Korean J Gastrointest Endosc.  2006 Dec;33(6):346-352.

The Causes and Endoscopic Management of Bile Leak

  • 1Department of Internal Medicine, Yeungnam University College of Medicine, Daegu, Korea. jbi@med.yu.ac.kr
  • 2Department of Internal Medicine, Pohang Saint Mary's Hospital, Pohang, Korea.


This study evaluated the efficacy of endoscopic treatment in a bile leak that occurred through various causes.
The medical records of 35 patients (mean age 55.4 years; male/female 25/10), who were diagnosed with a bile leak by endoscopic retrograde cholangiopancreatography in Yeungnam University Hospital from January 1998 to January 2006, were reviewed.
The most common cause of the bile leak was an open cholecystectomy (n=13, 37.1%) followed by a laparoscopic cholecystectomy (n=10, 28.6%), trauma (n=2, 5.7%), transarterial chemoembolization (n=3, 8.6%), spontaneous (n=3, 8.6%), and a hepatic resection (n=4, 11.4%). Thirty-four patients were treated endoscopically by the insertion of a plastic stent with/without a sphincterotomy (70.6%, 24/34), a nasobiliary drainage (11.8%, 4/34), or a sphincterotomy alone (17.6%, 6/34). Of these 34 patients, 30 were cured by the endoscopic treatment, 2 patients died from liver failure despite the use of nasobiliary drainage and 2 patients did not improve after endoscopic treatment. One patient underwent surgery without endoscopic treatment because of a transsection of the common bile duct. With the exception of the two who died from liver failure, the overall cure rate of endoscopic treatment was 90.9% (30/33). There were no complications associated with the endoscopic treatment.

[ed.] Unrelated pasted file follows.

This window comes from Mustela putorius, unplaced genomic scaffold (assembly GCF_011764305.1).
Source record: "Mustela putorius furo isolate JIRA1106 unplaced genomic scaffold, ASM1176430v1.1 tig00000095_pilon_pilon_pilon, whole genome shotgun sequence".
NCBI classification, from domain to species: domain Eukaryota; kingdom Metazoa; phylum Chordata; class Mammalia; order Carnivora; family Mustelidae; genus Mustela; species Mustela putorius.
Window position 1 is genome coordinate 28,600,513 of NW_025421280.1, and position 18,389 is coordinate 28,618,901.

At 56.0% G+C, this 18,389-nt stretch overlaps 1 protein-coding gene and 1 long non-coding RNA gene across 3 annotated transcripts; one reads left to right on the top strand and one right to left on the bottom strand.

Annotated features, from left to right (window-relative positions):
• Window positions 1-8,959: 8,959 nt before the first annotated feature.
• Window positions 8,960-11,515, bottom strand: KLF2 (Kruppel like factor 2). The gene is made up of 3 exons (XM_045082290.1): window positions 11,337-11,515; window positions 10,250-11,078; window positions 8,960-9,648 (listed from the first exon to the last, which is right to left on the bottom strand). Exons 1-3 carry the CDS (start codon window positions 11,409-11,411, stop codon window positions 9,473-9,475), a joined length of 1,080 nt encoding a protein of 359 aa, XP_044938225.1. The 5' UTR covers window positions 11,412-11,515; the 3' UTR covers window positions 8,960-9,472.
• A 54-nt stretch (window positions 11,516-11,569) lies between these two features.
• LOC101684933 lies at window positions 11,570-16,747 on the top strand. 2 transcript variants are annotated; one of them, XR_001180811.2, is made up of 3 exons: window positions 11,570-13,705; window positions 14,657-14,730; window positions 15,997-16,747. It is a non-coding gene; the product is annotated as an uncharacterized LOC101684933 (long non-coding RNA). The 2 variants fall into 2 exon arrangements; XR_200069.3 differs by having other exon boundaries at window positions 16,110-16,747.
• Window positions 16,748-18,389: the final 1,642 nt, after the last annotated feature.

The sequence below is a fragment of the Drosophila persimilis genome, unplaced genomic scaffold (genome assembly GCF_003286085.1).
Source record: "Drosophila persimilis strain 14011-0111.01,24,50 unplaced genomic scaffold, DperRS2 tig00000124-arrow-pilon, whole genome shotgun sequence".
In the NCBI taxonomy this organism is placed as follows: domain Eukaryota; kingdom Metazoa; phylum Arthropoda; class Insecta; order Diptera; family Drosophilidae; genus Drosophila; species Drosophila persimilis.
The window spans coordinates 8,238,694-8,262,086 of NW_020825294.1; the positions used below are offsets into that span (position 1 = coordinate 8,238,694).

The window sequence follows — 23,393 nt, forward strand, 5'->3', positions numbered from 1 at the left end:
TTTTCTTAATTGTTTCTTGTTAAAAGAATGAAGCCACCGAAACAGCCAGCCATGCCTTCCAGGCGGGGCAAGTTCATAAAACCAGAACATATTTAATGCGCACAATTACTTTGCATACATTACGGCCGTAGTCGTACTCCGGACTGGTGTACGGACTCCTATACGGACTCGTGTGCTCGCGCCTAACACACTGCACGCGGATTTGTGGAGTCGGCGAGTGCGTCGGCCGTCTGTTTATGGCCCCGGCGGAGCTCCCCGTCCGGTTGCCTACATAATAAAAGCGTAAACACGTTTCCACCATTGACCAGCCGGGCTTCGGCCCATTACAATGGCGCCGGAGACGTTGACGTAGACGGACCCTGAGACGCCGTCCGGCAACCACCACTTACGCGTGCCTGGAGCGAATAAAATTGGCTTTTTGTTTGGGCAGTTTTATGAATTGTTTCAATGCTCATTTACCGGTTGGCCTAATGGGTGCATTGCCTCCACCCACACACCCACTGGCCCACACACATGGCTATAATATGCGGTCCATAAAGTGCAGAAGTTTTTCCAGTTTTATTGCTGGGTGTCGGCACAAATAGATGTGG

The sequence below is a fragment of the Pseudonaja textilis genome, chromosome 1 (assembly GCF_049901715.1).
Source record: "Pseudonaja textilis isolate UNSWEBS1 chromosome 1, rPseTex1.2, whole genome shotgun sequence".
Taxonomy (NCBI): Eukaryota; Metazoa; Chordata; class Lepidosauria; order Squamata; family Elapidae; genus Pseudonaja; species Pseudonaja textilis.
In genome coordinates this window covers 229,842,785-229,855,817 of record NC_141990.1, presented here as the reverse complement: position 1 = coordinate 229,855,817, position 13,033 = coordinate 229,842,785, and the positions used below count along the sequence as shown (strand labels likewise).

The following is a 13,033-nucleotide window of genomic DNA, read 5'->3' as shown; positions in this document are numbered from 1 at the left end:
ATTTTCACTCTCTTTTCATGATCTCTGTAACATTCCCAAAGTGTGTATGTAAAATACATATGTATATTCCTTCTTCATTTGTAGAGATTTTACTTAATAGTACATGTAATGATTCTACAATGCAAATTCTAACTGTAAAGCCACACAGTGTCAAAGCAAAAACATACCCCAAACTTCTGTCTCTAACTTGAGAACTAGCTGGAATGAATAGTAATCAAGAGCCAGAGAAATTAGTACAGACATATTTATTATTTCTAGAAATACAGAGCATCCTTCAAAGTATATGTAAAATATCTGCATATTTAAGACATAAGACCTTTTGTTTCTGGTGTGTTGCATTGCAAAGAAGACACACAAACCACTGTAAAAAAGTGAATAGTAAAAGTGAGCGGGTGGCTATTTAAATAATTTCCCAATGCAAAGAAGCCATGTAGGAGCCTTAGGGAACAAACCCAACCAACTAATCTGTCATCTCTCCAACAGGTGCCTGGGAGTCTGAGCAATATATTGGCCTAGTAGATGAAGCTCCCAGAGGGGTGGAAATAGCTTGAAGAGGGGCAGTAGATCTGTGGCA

Endoscopic treatment for a bile leak is safe and effective regardless of the cause.


Bile leak; Endoscopic treatment; Endoscopic retrograde cholangiopancreatography
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